How to Pass SHL General Ability Test for Employment: All You Need to Know! Pass 100%! Guaranteed!


  • This article offers insights into SHL (Verify G+) General Ability Test, providing practical tips and an opportunity to undergo a pre-employment assessment test.
  • It assists future hires in understanding their skills and introduces premium tools designed to enhance preparation for both the job interview and the assessment test.
  • This post shares practical tips with candidates on how to succeed and excel on the hiring test. The article aims to equip candidates with comprehensive knowledge and practice needed to increase their chances of securing their dream job and getting hired.

SHL General Ability Test

The SHL General Ability Test is an assessment designed to evaluate a candidate's cognitive abilities and aptitude in various areas. It measures key skills such as numerical reasoning, verbal reasoning, and abstract reasoning.

The test aims to assess a candidate's problem-solving, critical thinking, and analytical abilities, which are crucial for success in a wide range of job roles and industries.

Overall, performing well on the SHL (Verify G+) General Ability Test can enhance a candidate's chances of securing job opportunities and demonstrating their aptitude for problem-solving and critical thinking to potential employers.

Important Information for Job Seekers:

  1. Test Provides Comprehensive Evaluation: The SHL General Ability Test provides a comprehensive evaluation of a candidate's cognitive abilities, helping employers identify individuals with strong reasoning and problem-solving skills.
  2. Test is Executed in Adaptive Format: The test is adaptive, meaning the difficulty level adjusts based on the candidate's responses. This allows for a more accurate assessment of the candidate's true capabilities.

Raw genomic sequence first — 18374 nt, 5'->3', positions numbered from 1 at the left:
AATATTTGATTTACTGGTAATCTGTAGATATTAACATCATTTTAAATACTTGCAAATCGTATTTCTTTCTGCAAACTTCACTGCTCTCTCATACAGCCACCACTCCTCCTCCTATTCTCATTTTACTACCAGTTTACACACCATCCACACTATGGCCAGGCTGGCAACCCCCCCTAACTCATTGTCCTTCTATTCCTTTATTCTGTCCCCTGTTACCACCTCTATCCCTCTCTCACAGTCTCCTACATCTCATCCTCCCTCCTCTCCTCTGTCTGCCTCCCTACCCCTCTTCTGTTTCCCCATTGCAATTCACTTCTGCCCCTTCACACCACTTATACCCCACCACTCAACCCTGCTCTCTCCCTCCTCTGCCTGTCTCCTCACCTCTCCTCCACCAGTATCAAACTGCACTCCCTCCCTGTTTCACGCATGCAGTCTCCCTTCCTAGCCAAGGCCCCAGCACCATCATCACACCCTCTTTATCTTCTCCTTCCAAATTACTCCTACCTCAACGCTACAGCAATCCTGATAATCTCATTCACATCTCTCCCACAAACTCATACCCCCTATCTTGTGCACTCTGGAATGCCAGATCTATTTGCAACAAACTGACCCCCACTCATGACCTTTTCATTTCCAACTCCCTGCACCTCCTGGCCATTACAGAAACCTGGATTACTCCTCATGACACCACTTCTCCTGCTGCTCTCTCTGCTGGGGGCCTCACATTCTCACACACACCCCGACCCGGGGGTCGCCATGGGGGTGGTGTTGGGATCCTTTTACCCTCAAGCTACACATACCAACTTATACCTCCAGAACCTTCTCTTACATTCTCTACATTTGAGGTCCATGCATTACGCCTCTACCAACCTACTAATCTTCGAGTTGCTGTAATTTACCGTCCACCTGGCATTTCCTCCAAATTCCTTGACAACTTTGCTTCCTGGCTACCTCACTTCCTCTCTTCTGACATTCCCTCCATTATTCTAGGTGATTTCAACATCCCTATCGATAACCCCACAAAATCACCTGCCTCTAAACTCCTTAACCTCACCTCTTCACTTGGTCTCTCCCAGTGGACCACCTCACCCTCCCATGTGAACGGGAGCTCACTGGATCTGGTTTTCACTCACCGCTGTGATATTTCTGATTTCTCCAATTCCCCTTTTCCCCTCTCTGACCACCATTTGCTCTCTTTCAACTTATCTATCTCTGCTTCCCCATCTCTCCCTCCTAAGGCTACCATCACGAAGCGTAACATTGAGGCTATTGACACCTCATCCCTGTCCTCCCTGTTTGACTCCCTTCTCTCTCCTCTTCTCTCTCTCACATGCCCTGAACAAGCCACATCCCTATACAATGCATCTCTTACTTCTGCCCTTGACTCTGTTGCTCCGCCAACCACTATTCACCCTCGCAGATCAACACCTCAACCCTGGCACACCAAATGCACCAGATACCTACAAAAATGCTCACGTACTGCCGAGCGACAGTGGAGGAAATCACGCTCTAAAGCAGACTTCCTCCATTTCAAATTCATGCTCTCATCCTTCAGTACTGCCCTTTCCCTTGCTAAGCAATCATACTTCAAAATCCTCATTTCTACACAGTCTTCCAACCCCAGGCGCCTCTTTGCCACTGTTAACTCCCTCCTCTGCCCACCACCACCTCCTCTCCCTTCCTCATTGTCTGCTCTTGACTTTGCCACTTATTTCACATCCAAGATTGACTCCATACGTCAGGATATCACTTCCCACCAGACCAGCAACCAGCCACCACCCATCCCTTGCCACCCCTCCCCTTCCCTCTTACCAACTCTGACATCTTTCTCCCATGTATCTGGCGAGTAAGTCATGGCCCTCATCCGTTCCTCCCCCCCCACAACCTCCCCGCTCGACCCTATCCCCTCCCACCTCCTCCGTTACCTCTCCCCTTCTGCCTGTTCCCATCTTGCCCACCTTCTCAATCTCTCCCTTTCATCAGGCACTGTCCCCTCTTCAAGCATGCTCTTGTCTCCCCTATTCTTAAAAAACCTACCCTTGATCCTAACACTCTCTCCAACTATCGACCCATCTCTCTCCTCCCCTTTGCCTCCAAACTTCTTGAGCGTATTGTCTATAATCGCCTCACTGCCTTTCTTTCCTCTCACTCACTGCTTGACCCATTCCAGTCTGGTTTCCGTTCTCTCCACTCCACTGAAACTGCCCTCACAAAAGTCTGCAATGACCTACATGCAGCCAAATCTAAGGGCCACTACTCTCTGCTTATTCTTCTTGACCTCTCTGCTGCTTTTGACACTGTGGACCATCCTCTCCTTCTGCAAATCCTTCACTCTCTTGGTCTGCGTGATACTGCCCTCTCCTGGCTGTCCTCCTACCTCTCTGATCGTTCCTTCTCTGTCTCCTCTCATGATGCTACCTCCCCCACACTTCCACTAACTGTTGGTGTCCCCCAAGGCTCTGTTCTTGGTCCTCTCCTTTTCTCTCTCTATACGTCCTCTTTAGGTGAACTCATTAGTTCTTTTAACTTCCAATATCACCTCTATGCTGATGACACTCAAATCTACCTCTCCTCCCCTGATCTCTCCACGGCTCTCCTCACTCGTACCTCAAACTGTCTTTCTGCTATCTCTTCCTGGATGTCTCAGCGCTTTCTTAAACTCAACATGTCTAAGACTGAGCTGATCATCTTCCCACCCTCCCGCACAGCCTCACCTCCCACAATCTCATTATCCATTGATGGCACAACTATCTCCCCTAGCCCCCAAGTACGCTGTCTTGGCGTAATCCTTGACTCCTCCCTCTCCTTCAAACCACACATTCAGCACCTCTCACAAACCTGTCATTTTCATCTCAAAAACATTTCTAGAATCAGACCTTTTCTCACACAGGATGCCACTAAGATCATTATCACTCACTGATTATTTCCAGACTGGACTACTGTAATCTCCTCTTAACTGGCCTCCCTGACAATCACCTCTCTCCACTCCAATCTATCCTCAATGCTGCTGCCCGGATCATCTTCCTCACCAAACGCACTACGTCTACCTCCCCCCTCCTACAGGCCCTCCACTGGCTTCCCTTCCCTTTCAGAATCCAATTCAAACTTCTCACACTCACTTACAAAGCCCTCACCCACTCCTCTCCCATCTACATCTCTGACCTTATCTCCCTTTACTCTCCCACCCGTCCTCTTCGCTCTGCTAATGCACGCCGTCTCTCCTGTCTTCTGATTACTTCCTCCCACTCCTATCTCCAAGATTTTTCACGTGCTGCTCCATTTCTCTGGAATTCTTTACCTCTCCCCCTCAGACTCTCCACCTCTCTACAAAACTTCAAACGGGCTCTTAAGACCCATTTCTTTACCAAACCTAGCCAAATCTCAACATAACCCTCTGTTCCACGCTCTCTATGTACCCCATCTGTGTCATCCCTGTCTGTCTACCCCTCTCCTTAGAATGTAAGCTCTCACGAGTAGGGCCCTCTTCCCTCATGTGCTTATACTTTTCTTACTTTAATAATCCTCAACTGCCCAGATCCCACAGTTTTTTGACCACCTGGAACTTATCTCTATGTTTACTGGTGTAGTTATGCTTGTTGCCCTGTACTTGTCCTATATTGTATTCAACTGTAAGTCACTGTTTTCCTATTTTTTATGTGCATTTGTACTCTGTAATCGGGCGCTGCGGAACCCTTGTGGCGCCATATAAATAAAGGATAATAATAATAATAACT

3. SHL Test is Time-Sensitive: The test is typically timed, and candidates must work efficiently to answer as many questions as possible within the given time frame.
  4. Versatility: The General Ability Test is used by various employers and industries worldwide, making it a valuable assessment for job seekers across different sectors.
  5. Predictor of Job Performance: Research has shown that the results of the SHL General Ability Test correlate with job performance, making it a reliable tool for employers to make hiring decisions.
  6. Preparatory Resources: As a widely used assessment, there are numerous preparatory resources available to help job seekers familiarize themselves with the test format and practice similar questions.
  7. Fair and Unbiased: The SHL General Ability Test is designed to be fair and unbiased, providing an equal opportunity for all candidates to showcase their cognitive abilities.



Which Jobs are Assessed?

The SHL General Ability Test is commonly used to assess candidates across various industries and roles, including administrative positions, sales and marketing roles, finance and accounting positions, customer service representatives, IT and technical roles, management and leadership positions, human resources professionals, healthcare and medical roles, engineering and technical design positions, and entry-level jobs. The test evaluates candidates' cognitive abilities, including verbal, numerical, and abstract reasoning, providing insights into their analytical and problem-solving skills relevant to the demands of diverse job functions.